What are ladybirds?
Ladybirds (sometimes known as ladybugs) are European beetles that belong to the family of Coccinellidae. Their name originated in United Kingdom where they were called “Our Lady’s bird” in honour of the Virgin Mary who was often depicted wearing a red dress. In North America, coccinellids are commonly known as ladybugs (although they are not technically bugs).
Ladybirds range from 1 mm. to 10 mm in size and are particularly brightly coloured, most commonly yellow, red, or orange with black spots on the wings. Their bodies are usually round and dome-shaped with short, clubbed antennae, and retractable legs. In general, females are bigger than males.
Nearly 6,000 species of ladybirds are known worldwide of which are found in the UK. They are estimated to live up to 3 years if their environment is good.
What do Ladybirds eat?
Ladybirds are considered beneficial insects because they normally feed on orchard and agricultural pests such as aphids, mites, and scale insects. However, some species can be very destructive and feed on important plants and fruits.
When food is scarce or competition is tough, ladybirds opt for other means of feeding such taking in flower nectars, sap, water, and honeydew and may even eat other ladybirds.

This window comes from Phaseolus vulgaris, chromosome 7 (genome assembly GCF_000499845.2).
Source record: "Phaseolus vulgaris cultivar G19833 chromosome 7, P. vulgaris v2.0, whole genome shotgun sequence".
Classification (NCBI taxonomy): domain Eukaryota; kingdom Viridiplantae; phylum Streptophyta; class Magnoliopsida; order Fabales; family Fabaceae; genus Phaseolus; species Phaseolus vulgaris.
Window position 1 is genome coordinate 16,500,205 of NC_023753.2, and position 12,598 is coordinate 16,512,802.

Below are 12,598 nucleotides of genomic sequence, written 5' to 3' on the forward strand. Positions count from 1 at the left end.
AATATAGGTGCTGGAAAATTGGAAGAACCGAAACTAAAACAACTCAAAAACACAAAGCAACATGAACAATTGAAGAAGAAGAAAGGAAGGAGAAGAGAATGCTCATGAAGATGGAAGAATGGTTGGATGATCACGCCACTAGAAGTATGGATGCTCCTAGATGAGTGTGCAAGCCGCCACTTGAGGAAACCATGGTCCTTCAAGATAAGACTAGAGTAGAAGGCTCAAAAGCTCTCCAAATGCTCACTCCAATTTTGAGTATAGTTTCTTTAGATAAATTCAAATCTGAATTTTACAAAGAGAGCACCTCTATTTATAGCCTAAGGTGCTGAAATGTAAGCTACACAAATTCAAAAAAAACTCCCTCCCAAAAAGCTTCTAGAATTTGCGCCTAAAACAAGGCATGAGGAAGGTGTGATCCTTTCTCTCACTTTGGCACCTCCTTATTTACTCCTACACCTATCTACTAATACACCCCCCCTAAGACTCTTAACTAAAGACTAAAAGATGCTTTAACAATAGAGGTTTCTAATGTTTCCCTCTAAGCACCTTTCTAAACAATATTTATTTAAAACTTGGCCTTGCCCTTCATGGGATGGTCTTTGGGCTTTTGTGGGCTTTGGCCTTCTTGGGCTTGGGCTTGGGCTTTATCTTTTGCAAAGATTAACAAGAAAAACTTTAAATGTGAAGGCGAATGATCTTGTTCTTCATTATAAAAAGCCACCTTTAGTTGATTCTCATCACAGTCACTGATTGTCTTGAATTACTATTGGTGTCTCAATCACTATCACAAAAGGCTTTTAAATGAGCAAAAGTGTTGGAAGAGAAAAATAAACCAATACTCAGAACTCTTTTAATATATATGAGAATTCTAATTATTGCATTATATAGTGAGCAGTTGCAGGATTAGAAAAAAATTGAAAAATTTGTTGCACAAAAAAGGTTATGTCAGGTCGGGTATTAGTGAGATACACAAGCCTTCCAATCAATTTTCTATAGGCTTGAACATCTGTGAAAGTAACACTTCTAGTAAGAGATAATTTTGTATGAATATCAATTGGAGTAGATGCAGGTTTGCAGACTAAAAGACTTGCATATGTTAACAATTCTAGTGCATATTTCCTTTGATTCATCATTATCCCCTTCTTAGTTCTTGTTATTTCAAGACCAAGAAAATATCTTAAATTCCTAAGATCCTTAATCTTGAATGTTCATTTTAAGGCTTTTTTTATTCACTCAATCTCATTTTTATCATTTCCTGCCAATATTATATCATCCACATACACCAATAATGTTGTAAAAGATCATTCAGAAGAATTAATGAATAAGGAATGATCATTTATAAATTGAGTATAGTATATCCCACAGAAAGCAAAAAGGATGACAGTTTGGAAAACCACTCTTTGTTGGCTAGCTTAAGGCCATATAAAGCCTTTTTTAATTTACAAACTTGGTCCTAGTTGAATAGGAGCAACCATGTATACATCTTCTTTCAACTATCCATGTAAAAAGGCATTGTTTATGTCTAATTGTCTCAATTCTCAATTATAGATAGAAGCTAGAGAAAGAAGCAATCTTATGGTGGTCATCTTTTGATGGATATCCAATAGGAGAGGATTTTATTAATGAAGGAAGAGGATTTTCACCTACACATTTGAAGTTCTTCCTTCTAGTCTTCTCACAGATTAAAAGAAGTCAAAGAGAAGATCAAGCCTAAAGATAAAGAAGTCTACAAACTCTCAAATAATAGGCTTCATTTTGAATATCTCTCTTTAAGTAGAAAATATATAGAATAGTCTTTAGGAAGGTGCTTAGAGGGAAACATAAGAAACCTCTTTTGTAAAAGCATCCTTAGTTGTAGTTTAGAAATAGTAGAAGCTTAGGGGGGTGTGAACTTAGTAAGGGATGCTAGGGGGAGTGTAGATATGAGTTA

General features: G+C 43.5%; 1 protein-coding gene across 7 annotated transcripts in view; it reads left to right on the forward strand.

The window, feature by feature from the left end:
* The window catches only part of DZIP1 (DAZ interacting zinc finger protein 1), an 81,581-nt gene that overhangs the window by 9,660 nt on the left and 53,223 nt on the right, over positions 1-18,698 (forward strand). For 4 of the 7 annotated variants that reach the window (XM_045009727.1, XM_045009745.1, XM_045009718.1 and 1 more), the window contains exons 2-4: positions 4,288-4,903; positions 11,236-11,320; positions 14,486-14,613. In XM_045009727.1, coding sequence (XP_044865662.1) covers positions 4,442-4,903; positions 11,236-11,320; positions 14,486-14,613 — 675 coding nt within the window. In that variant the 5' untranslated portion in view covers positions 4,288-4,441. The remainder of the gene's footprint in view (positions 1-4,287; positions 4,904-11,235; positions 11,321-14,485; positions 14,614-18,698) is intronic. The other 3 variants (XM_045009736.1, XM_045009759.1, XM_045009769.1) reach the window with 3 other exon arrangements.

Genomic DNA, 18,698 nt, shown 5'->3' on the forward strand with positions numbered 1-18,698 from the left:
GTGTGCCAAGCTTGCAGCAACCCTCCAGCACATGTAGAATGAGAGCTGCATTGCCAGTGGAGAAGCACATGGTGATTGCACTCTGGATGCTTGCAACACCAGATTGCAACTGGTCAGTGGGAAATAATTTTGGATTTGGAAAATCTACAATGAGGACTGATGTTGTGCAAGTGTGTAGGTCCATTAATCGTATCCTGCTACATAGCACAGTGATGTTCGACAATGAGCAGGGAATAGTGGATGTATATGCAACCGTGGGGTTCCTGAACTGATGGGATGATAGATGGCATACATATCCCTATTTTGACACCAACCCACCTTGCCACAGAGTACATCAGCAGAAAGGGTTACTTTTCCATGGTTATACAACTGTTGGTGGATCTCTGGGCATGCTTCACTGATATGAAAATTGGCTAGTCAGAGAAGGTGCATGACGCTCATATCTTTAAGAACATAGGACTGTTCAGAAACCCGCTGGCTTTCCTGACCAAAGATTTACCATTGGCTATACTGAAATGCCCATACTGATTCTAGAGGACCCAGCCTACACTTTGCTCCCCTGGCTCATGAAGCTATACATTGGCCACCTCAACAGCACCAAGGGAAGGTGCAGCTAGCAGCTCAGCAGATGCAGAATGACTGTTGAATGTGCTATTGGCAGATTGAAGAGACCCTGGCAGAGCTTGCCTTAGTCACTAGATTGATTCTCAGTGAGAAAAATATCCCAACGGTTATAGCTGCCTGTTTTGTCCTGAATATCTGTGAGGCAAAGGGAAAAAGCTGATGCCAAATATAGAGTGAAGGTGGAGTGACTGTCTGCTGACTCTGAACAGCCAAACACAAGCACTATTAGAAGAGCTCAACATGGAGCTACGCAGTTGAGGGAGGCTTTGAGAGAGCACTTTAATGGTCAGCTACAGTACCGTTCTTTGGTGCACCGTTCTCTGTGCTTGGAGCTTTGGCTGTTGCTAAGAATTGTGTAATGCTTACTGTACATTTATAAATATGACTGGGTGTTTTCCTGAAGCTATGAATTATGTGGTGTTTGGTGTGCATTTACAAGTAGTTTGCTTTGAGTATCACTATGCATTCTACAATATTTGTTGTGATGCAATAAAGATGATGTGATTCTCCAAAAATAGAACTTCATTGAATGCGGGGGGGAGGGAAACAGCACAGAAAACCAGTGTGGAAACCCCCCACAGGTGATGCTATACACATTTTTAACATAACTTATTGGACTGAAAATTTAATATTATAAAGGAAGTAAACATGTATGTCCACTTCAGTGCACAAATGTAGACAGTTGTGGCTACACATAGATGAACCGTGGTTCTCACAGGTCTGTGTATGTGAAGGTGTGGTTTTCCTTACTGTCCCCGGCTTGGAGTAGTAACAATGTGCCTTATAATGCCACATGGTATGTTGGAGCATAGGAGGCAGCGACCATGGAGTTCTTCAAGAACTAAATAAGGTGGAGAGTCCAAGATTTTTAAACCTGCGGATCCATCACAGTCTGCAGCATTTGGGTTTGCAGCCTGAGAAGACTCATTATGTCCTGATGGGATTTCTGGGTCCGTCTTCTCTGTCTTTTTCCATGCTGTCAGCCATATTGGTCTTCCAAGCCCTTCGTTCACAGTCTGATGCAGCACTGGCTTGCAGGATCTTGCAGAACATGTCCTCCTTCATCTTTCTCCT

Where do Ladybirds live?
Ladybirds can be found almost anywhere in the world. They exist in wide range of ecosystems including vast lands, vegetations, river banks, and woods. Practically everywhere!
Interesting Ladybird facts
- While most species of ladybirds have noticeable black spots, some have almost none.
- When flying, a ladybird flaps its wings 85 times per second.
- Ladybirds chew their food from side to side and not up and down like humans do.
- A ladybird’s blood is colored yellow and is very toxic to predators.
- The insect’s spots fade as it gets older.
Take a tour around a garden and look for ladybirds. Count their black spots (see if they have any) and see if you find the same species as your friends. A different number of spots means a different species of ladybird!